Check out this post from transportation scholar Randal O’Toole, in which he shows how to carry out more rational transit (and transportation) planning:
I would suggest that, instead of focusing on inputs (how much land to manage for timber, how much for wilderness, how much money to spend on highways, how much for transit), plans should focus on outputs. Here is my four-step process for developing alternatives.
First, identify the goals of the plan. They might include safety, congestion relief, reduced air pollution and other environmental effects, energy efficiency, and so forth. Goals must be outputs, not inputs. Things like “multimodalism” and “walkability” are inputs, not outputs. Goals should not be biased towards any particular mode but should focus on the things that people consider important.
Second, measure the effects of every possible transportation project in the region on each of the goals. How many lives will each project save or destroy? How many hours of congestion relief will the projects provide? How much pollution will they prevent or generate? How much energy will they consume or save? In addition, how much will each project cost?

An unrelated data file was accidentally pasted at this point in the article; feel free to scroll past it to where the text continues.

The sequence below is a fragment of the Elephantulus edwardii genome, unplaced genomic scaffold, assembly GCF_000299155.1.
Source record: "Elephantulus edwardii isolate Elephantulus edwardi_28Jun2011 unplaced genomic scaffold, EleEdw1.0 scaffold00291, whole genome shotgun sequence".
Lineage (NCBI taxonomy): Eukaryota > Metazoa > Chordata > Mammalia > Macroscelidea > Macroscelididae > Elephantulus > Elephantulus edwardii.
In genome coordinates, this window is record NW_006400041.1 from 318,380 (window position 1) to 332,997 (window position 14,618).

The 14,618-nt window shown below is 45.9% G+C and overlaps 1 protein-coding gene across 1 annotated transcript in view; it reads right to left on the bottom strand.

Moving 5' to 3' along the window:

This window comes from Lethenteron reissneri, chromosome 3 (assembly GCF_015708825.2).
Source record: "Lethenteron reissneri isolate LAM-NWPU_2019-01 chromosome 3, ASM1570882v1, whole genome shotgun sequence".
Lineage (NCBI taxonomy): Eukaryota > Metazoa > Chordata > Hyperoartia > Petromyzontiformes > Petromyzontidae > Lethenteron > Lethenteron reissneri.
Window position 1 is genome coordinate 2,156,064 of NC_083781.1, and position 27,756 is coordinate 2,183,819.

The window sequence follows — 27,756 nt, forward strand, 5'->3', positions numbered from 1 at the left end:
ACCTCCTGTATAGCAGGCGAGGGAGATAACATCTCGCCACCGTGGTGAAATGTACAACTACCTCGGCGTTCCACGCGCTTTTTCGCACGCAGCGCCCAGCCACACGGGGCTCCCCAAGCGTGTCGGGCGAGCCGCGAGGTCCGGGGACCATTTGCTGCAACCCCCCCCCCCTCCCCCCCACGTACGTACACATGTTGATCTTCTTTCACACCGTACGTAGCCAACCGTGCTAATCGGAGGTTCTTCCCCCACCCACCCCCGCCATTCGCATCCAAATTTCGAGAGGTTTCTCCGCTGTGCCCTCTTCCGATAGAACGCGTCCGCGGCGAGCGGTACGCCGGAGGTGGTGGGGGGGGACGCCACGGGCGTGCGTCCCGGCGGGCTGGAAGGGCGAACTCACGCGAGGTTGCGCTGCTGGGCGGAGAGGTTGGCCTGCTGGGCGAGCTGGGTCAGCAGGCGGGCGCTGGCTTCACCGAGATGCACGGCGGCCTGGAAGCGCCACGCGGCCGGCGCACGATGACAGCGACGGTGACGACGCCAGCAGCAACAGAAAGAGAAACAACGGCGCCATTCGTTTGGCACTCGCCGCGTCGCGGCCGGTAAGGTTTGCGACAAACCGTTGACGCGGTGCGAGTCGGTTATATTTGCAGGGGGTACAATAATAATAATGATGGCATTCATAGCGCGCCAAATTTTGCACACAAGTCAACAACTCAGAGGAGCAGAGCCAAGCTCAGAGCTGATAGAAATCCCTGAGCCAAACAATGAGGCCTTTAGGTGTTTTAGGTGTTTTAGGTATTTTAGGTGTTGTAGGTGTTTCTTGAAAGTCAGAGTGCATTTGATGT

Third, rank all of the projects using each goal. Planners should divide the benefits of each project by its dollar cost to get a cost-efficiency estimate. Then sort the projects from high to low cost efficiencies.
Fourth, create an alternative from each goal’s ranking. Planners know roughly how much money the region will have to spend on transportation improvements. So pick the top projects ranked according to each goal until all the money is spent.
The result would be alternatives emphasizing Safety, Congestion Relief, Clean Air, Energy Efficiency, and any other goals planners considered important (and quantifiable). None of these alternatives are biased toward transit, autos, bikes, or whatever. Instead, they each focus on an important community goal. Moreover, it is likely that there will be a lot of overlap between alternatives, because some projects that improve safety will also reduce congestion and air pollution. By finding such overlaps, and weighing trade offs when goals conflict, planners can put together a preferred alternative.
The trouble with O’Toole’s criteria are that they assume a) that planners desire rational approaches to planning, b) that these would be able to trump considerations like "progressiveness" or "community" (whatever these have to do with getting from A-to-B), c) that transport planners/politicians haven’t already been captured by special interests (or, as with N.C. aren’t themselves special interests), and d) that taxpayers realize they’re being scorched for these rolling boondoggles and can put government functionaries in their place to adopt more sensible means of transportation.